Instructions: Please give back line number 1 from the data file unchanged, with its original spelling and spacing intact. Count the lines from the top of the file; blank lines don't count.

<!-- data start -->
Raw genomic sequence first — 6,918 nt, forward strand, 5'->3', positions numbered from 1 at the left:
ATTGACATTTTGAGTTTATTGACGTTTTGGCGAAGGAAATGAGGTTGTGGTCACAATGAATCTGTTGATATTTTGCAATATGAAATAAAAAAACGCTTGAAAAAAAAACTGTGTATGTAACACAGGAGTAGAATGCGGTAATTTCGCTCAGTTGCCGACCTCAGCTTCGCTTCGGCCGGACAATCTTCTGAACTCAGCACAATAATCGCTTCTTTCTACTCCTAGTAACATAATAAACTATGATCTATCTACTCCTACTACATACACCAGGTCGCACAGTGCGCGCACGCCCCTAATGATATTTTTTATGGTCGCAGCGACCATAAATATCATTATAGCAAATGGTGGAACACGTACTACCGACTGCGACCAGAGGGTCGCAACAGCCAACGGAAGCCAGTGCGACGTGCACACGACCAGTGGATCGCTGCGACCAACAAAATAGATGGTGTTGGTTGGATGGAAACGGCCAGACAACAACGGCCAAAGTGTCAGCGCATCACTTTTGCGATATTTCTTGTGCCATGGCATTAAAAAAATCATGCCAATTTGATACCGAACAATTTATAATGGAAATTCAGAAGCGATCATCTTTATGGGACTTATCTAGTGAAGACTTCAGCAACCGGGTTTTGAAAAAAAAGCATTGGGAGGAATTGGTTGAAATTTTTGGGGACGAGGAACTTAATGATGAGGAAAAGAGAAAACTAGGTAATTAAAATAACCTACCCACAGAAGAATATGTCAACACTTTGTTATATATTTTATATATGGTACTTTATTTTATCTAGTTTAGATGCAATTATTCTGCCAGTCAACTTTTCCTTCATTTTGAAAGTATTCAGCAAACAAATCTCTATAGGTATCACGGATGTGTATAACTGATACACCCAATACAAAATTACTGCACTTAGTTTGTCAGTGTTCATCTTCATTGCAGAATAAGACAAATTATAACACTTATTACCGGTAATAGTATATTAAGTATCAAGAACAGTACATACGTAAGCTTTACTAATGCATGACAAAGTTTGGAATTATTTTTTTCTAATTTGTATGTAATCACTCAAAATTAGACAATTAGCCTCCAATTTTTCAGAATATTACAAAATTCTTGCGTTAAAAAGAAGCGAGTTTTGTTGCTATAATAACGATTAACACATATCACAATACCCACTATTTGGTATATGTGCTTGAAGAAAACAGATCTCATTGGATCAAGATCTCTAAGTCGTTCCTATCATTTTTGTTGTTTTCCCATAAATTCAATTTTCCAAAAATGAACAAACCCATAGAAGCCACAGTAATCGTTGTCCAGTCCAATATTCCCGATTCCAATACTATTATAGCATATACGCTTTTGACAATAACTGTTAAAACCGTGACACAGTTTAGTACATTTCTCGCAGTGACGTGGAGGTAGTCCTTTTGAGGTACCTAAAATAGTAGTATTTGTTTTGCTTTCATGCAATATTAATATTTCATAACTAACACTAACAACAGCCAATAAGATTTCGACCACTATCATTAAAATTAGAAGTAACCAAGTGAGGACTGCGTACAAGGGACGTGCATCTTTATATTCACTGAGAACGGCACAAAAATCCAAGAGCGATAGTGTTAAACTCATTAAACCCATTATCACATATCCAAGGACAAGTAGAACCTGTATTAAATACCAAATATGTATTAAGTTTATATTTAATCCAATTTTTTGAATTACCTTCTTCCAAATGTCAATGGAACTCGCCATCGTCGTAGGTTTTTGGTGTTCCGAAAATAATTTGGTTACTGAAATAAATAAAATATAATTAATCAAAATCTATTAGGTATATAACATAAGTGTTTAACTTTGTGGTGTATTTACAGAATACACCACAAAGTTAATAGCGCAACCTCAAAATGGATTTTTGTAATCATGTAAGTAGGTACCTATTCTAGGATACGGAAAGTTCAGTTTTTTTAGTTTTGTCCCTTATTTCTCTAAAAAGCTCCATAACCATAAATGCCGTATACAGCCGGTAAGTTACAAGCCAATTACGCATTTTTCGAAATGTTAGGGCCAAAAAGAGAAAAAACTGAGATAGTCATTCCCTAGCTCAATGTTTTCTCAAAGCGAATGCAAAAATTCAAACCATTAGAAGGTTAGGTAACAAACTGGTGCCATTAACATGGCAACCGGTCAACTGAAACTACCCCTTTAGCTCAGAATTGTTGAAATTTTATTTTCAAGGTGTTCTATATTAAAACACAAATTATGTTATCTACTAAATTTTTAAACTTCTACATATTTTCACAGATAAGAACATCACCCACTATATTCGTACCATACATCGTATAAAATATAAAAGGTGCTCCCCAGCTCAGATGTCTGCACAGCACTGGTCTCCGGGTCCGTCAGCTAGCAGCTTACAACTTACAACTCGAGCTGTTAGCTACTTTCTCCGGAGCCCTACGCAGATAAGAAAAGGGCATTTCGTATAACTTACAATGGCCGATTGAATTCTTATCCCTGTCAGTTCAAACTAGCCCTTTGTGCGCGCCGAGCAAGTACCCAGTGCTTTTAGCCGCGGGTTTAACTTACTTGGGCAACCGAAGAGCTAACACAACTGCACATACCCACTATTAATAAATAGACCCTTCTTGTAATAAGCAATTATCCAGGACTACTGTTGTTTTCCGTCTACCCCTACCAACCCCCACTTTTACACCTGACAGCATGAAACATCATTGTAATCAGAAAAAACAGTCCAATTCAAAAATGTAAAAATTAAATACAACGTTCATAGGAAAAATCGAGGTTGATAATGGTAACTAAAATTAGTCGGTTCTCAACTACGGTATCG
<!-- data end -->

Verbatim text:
Raw genomic sequence first — 6,918 nt, forward strand, 5'->3', positions numbered from 1 at the left: